I remember my brother and me used to have pity childish arguments. He used to say that Singhs don't get good jobs because of discrimination. Instead he thought only people with short hair would or do get good jobs, become high flyers and marry the best girls. I would argue that I don't care. He would argue would you rather be working in central London, in a really good status job and with a really high pay or be a factory worker Singh. I said I would rather be a factory worker Singh, who is a proud Sikh. The Gurus died for Sikhi, the martyred Sikh men, women and children were willing to give up their lives rather than their Sikhi. My brother and me always used to have childish pathetic arguments about Sikhi. My brother respected Sikhi, but he would say, "When I retire, then I will start tying a pagh and keep kesh." Why? The reason is because others might question why you have chosen to keep the Sikh appearance and what it means.
A person says I will keep Kesh when I retire but then when they retire, they say I have free time, let me live a little more then I will keep Kesh and follow Sikhi. The time comes again for keeping Kesh and following the Guru's path, by then the person says, I am now waiting to die, it is too late, may Waheguru forgive me and that now there is no time or point in dedicating my life to the Guru.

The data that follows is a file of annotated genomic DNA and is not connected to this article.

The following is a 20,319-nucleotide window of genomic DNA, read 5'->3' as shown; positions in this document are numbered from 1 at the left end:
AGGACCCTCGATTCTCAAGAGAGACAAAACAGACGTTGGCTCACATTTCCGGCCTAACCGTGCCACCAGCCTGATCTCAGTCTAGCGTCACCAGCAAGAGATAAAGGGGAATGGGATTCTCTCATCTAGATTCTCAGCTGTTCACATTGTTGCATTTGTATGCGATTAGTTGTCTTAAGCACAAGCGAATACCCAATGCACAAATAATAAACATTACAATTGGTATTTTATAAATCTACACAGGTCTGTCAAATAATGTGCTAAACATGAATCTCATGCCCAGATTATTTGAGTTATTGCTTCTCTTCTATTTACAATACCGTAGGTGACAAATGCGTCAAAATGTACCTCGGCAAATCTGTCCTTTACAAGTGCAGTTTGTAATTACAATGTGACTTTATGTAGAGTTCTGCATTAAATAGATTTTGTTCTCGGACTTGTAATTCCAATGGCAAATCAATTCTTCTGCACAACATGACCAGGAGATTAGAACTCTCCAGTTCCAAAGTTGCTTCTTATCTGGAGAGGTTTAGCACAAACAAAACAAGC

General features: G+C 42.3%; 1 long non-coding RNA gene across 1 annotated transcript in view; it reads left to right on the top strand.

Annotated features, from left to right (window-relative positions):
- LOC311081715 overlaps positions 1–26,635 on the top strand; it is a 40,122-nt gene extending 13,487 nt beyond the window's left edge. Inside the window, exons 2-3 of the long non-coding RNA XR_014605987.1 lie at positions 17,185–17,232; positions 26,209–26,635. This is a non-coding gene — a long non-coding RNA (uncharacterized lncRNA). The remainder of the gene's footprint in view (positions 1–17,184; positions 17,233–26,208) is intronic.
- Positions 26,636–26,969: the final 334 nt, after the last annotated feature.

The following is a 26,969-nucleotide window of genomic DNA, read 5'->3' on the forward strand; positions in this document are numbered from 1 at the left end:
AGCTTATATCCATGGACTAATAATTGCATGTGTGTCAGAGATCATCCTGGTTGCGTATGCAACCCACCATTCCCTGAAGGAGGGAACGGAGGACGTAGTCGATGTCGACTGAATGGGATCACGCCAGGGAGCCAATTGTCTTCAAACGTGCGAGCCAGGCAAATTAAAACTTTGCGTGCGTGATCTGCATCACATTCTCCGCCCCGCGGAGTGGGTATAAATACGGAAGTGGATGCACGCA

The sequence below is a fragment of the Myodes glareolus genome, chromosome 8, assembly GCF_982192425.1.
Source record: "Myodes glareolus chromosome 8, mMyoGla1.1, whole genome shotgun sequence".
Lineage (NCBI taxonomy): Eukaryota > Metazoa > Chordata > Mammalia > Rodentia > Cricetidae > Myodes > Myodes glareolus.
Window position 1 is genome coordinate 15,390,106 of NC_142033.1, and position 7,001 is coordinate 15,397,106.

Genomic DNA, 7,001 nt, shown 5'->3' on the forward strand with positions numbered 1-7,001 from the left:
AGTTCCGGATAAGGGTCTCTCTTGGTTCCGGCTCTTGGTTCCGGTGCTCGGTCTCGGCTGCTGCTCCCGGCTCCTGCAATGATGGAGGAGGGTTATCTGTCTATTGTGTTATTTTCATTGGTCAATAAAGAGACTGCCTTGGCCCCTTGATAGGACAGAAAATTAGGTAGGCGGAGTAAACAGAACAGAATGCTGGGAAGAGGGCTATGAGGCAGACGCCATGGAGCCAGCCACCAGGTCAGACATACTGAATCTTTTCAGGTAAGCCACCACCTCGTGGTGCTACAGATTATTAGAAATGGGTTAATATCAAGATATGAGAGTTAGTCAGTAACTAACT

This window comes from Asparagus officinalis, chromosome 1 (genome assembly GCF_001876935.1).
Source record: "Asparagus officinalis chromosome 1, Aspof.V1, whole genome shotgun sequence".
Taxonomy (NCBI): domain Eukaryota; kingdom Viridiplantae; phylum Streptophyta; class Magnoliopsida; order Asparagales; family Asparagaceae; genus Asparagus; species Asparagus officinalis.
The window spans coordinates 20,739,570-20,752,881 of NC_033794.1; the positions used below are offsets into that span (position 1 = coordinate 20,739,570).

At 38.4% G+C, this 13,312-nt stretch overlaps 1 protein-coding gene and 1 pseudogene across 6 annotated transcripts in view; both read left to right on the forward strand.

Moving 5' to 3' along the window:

On the first day I wore a pagh to school, I was nervous, my hands trembled and I felt hot thinking of my day at school. As I walked to school I thought about the Kurbanis (sacrifices) of the Gurus and of the Sikhs, this helped to comfort me. I decided that if I was sworn at or if someone hit me or spat at me then it okay. I would still hold me head high, irrespective of what anything thought or did.
I don't know why, but that day I thought that if someone swears at me, let them. If someone laughs at me, let them. If someone wants to be racist let them. In my mind, I knew Waheguru is with me and that He was watching, in my mind I knew that the people who would say anything to me would one day be confronted with the consequences of their actions in the court of Waheguru and reap the rewards of their actions. That day I stuck by that. Gradually I realised that some people do not understand through friendship or love, instead they will not stop harassing you or learn anything until you fight back. Thinking through all of this I was walking on the main road, which would lead on to road leading to school. I said a jaikaara, 'Bole So Nihal, Sat Sri AKAAL', to boost my strength and confidence.
Well as I got near my School Rd. (Springfield avenue) my hands went a bit shaky and my stomach churned. Holding my head high, I walked towards school! Everyone STARED at me even people in the buses were looking out of the window. As I walked past the shops EVERYONE LOOKED at me not knowing whether to gossip or laugh at me. I didn't know how to approach people.